Here is the errant towel #1 - a 5-shaft satin weave. This was woven in 10/2 cotton at 40 epi. Notice the checkerboard on one side and stripes on the other.
Satin weaves are derivatives of twills. The threading on this is a straight draw (1-2-3-4-5) and the treadling is the same (1-2-3-4-5). With a twill tie-up you would get diagonal twill lines but the tie-up for satin scrambles the structure so the diagonals get blurred (although you can still see hints of them in the fabric). Because of the way the twill is scrambled, you need at least 5 shafts to weave a true satin. This one was tied (1-3-5-2-4) and, technically, wove sateen (weft floats) on the top surface and satin (warp floats) on the reverse. It's easier to weave sateen on the top surface because you can do it by lifting only one shaft. If you wanted to weave satin on the top layer you'd have to lift four shafts. Whenever you weave one, the other appears on the reverse side.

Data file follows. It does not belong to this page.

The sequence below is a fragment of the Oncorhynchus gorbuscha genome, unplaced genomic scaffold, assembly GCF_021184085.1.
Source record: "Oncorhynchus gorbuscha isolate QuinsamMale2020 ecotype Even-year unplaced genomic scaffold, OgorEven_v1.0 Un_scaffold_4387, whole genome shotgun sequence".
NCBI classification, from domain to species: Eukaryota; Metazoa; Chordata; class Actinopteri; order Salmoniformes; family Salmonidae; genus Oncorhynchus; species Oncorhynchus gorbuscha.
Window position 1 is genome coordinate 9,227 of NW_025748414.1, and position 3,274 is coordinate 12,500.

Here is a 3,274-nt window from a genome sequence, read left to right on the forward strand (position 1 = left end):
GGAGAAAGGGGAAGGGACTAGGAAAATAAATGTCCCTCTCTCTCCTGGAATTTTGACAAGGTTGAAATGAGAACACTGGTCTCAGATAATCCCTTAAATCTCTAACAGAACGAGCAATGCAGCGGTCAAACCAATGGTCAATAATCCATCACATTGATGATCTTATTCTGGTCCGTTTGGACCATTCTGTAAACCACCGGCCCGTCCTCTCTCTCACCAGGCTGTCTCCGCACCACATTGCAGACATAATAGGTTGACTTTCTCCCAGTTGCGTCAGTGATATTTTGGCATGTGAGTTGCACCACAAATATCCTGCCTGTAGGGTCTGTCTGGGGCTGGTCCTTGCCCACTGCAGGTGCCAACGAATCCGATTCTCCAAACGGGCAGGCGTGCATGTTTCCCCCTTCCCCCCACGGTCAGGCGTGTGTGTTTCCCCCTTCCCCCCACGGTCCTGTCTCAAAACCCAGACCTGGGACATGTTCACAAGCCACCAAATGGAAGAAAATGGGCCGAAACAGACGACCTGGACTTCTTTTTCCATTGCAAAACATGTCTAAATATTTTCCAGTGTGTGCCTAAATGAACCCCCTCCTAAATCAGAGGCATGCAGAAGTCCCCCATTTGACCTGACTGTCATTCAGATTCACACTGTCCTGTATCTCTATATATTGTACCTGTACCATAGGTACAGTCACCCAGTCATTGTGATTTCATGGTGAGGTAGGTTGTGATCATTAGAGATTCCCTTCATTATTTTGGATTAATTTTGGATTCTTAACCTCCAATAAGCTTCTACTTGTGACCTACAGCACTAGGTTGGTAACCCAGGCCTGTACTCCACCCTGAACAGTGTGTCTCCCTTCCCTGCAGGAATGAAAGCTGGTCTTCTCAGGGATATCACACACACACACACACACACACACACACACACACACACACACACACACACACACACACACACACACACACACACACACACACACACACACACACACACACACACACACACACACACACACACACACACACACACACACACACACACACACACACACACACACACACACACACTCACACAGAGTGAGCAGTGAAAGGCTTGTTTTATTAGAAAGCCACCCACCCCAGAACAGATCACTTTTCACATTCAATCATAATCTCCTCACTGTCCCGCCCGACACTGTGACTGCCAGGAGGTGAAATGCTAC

The checkerboard shows up on the sateen side because it is weft dominant. The reverse only has hints of the weft color, so it produces warpway stripes instead. If this were sett at 50 epi you would see solid colors - the weft wouldn't show through at all.
My previous post could have been called false damask instead of false satin. Damask is a fabric that has satin and sateen on the same face. To do that you need at least two blocks with at least 5 shafts each, or 10 shafts. That piece was woven with 8 shafts and it scrambles a 4-shaft twill that simulates satin but isn't a true satin weave.
There is a lot more to say about these weave structures, but you'll have to get out your books. Sharon Alderman's Mastering Weave Structures is a good source.
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